Archive for June, 2013

As we celebrate this year’s Doctor’s Day, one’s thoughts inevitably turn to the string of doctors who have treated oneself as also near and dear ones at some point of time or the other. A word of gratitude is surely in order. For these are the people who show us light when we are enveloped by the darkness of ill-health. They give us hope when we need it the most. They have the capacity to ease our minds, make us worry less about our sickness and do their very best to lessen our pain and suffering.Doctors Day

They have to necessarily cope with patients of all sizes, shapes and temperaments whose income and curiosity levels also vary. Some patients are content with merely following instructions, whereas others who believe in self-medication and suffer from ‘Googlitis’ merely come to see a doctor to get a confirmation of the sickness they already believe they are suffering from. If the doctor comes up with an unfamiliar name of illness, orders a new test or prescribes a hitherto unheard of  medicine, such patients go back quite convinced that the doctor is a ‘good’ one!

If one has a complaint, it is only that they work too hard, often neglecting their own well-being in the process. One silently admires their chin-up attitude; despite remaining surrounded by human misery in possibly its worst form, they continue to smile and keep their focus on the task at hand. The poor souls have family responsibilities just like all of us. However, for a vast majority of them, patients are always the first priority, virtually 24X7.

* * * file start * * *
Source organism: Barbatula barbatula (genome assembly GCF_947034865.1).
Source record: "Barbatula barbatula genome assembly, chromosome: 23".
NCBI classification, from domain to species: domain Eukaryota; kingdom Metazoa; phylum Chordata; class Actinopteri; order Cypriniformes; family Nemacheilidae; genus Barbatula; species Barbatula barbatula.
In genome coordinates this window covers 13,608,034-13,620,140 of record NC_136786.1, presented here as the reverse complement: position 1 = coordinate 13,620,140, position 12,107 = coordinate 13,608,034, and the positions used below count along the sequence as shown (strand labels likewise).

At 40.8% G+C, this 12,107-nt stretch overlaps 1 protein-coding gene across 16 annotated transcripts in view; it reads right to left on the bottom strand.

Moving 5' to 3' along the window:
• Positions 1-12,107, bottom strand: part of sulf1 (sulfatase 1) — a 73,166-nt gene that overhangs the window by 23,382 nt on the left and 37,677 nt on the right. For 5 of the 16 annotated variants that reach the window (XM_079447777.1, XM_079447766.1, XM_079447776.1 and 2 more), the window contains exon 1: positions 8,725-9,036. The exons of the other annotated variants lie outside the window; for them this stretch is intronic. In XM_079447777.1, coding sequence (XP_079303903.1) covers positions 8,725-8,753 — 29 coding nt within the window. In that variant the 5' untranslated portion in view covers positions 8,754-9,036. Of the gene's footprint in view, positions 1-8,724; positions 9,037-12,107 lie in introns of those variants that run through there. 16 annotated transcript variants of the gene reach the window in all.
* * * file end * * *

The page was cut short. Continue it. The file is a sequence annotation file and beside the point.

The Angels in White

Same can be said of the nurses, technicians and other para-medics who are eternally vigilant in taking care of the patients under theirFlorence_Nightingale charge. The angels in white uniforms ensure that the right medicines are being taken at the right time. They also grapple with issues facing several patients at any point in time, coordinating with each of the doctors concerned and ensuring that relevant instructions are rigorously followed.

Nurses play an important role in maintaining the morale of the patients as well as the relatives at an appropriate level. Often, they have to bear with patients who have a foul temper. A caring and compassionate nature, coupled with a high Emotional Quotient, helps them to handle their complex task.

The Patient Patients

It is rather baffling that while we celebrate a Doctor’s Day (July 1 in India, March 30 in US) as also a Nurse’s Day (May 12 internationally), we do not spare a thought for the hapless patients. Their contribution to the field of medical science is no less; the entire medical fraternity owes its existence to patients! Moreover, besides being sick, they have to show remarkable patience while undergoing the trauma of getting treated – in getting an appointment with the doctor, endlessly waiting in queues to see one, pushing around to get all kinds of diagnostic tests done, rushing back to the doctor to get medicines prescribed and then going through the whole treatment.